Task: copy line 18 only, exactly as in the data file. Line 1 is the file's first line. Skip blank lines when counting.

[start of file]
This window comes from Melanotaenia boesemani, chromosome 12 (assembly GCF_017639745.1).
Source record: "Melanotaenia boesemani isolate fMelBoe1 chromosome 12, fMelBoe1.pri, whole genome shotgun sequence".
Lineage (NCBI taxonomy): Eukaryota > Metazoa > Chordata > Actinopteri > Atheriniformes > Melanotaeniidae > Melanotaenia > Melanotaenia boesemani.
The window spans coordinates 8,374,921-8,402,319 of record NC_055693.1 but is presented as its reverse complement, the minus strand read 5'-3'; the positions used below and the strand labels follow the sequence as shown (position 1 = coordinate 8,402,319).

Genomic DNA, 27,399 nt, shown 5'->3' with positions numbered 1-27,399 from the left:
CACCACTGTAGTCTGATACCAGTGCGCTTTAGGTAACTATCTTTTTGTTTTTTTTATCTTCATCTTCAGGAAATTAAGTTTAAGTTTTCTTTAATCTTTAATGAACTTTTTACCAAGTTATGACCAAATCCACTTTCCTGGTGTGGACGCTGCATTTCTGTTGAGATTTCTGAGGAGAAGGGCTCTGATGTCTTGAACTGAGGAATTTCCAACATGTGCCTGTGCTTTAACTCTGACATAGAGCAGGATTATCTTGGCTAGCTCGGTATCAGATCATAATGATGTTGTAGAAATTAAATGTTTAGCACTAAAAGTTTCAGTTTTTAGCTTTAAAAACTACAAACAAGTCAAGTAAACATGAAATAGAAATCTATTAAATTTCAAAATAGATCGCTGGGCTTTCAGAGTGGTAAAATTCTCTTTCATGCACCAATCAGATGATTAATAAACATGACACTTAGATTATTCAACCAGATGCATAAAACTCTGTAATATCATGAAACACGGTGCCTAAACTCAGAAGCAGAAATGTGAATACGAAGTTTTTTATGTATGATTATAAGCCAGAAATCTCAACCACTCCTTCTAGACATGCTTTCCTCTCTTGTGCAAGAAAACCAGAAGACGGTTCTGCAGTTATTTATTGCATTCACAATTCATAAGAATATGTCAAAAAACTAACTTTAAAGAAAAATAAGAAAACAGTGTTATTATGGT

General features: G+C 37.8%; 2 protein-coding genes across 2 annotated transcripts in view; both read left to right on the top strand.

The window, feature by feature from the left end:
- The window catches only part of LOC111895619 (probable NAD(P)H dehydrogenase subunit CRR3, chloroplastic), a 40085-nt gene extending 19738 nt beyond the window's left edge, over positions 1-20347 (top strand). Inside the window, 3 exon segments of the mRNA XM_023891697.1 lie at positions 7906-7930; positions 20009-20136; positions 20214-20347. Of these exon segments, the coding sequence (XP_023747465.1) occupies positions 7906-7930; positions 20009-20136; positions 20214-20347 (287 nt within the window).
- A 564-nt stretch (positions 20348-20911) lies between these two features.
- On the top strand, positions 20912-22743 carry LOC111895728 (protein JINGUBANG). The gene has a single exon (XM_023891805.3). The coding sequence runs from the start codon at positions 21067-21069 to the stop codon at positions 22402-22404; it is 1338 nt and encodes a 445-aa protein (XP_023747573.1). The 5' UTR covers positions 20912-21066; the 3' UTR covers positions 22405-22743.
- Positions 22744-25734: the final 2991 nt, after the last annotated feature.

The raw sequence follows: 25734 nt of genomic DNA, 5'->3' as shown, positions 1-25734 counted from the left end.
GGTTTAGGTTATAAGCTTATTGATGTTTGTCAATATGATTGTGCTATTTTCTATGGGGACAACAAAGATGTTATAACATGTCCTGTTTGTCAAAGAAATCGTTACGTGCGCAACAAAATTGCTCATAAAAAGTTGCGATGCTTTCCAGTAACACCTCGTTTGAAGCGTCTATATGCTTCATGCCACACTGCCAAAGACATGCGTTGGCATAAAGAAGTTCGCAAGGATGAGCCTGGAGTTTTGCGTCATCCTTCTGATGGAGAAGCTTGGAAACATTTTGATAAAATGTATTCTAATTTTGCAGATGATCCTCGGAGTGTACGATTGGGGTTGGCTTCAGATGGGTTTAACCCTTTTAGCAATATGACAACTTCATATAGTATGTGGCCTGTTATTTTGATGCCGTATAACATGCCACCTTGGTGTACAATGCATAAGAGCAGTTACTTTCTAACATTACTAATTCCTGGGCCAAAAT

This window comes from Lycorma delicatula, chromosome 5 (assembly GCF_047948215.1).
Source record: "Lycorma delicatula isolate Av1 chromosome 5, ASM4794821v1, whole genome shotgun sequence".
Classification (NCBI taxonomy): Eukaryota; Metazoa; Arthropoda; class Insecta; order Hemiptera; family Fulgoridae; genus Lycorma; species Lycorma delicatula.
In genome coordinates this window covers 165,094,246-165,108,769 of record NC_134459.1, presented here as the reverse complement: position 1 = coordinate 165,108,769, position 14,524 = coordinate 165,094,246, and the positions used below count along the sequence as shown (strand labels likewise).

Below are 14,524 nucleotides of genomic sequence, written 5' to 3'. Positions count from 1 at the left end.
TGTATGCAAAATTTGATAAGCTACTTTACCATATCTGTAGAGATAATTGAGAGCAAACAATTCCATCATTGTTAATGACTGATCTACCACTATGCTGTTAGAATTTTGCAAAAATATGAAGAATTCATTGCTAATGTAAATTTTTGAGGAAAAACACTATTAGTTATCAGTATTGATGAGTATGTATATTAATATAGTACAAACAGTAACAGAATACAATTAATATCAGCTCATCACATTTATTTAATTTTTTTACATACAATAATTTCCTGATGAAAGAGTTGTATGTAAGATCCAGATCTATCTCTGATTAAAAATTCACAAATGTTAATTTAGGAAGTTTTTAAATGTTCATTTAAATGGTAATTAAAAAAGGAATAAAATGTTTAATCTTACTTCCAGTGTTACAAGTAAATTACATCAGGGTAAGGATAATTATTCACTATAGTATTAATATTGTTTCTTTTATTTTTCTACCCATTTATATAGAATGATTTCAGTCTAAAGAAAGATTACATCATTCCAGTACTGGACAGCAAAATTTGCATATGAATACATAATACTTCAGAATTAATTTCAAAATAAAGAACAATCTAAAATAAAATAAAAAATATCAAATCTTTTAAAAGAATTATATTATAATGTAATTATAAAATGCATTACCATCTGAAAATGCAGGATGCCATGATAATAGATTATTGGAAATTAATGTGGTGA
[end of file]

In genome coordinates this window covers 165,094,246-165,108,769 of record NC_134459.1, presented here as the reverse complement: position 1 = coordinate 165,108,769, position 14,524 = coordinate 165,094,246, and the positions used below count along the sequence as shown (strand labels likewise).